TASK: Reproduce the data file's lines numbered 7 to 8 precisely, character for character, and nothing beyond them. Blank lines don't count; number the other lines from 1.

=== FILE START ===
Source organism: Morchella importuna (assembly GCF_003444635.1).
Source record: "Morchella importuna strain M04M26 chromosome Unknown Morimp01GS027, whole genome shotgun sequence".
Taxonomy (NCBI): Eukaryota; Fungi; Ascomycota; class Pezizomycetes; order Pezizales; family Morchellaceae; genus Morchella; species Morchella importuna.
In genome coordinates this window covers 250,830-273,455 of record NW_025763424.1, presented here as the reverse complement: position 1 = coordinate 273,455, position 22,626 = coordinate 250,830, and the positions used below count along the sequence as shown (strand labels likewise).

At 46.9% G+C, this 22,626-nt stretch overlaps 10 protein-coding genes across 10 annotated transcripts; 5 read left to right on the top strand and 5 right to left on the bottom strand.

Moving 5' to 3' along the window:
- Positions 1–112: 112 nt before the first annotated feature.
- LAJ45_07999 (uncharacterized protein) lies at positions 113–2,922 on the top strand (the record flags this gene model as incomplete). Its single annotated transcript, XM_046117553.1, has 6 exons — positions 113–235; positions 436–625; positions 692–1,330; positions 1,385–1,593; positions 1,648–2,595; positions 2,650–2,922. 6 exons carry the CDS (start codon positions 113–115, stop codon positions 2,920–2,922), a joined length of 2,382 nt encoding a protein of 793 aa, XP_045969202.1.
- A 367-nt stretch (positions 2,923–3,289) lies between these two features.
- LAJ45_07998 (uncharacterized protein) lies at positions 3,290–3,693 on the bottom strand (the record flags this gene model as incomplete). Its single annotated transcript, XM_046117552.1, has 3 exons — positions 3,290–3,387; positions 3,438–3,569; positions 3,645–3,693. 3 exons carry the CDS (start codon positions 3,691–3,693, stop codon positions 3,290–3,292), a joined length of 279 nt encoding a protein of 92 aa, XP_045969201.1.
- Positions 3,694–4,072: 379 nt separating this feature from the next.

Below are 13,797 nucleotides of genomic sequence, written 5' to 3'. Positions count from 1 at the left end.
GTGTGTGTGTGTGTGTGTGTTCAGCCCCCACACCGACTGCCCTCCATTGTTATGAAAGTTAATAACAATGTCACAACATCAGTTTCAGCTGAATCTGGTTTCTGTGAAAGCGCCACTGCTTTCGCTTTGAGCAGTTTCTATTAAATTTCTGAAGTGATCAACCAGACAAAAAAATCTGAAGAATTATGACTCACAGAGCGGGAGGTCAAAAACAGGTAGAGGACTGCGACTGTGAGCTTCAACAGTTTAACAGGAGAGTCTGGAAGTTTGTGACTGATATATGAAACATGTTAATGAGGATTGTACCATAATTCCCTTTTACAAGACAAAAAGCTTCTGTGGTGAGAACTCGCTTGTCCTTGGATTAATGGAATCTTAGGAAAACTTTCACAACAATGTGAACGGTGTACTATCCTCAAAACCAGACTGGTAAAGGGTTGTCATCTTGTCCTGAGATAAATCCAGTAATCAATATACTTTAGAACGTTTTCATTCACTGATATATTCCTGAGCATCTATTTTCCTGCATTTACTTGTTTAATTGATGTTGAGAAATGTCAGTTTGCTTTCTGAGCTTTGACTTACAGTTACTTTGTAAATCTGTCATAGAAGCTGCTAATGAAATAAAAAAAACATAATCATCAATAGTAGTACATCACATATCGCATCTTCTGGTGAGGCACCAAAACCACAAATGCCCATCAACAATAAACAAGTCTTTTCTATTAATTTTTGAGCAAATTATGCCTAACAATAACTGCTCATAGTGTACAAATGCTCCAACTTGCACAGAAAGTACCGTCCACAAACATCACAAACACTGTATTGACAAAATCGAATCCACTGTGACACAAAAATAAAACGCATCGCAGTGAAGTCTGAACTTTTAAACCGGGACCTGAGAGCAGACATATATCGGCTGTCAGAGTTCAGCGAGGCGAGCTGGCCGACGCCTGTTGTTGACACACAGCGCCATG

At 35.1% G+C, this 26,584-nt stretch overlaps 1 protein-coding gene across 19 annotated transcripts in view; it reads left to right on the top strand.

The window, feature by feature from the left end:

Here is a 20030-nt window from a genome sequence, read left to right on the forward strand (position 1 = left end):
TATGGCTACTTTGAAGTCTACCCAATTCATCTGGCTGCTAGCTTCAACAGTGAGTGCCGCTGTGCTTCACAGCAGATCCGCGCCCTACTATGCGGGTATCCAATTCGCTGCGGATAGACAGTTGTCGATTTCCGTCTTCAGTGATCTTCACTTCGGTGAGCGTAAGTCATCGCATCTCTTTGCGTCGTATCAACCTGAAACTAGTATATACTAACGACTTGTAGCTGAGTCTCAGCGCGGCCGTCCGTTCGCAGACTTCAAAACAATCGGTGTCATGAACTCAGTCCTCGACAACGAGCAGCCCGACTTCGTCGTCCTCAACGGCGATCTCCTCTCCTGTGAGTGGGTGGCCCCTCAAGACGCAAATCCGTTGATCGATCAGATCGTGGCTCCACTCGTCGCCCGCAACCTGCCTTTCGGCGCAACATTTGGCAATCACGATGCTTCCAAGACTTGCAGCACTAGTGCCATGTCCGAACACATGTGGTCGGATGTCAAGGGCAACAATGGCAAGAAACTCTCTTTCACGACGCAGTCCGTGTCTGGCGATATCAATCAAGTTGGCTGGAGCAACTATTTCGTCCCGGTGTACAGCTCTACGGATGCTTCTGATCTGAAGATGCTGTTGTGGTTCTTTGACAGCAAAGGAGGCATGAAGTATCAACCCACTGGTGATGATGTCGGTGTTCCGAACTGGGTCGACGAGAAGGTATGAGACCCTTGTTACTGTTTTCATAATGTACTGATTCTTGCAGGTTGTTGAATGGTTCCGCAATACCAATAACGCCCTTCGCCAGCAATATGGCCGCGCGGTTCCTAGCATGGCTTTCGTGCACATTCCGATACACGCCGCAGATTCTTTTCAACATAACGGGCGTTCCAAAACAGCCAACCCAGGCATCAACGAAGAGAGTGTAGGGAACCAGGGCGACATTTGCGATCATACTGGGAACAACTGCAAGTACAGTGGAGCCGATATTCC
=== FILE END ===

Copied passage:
- Positions 1–112: 112 nt before the first annotated feature.
- LAJ45_07999 (uncharacterized protein) lies at positions 113–2,922 on the top strand (the record flags this gene model as incomplete). Its single annotated transcript, XM_046117553.1, has 6 exons — positions 113–235; positions 436–625; positions 692–1,330; positions 1,385–1,593; positions 1,648–2,595; positions 2,650–2,922. 6 exons carry the CDS (start codon positions 113–115, stop codon positions 2,920–2,922), a joined length of 2,382 nt encoding a protein of 793 aa, XP_045969202.1.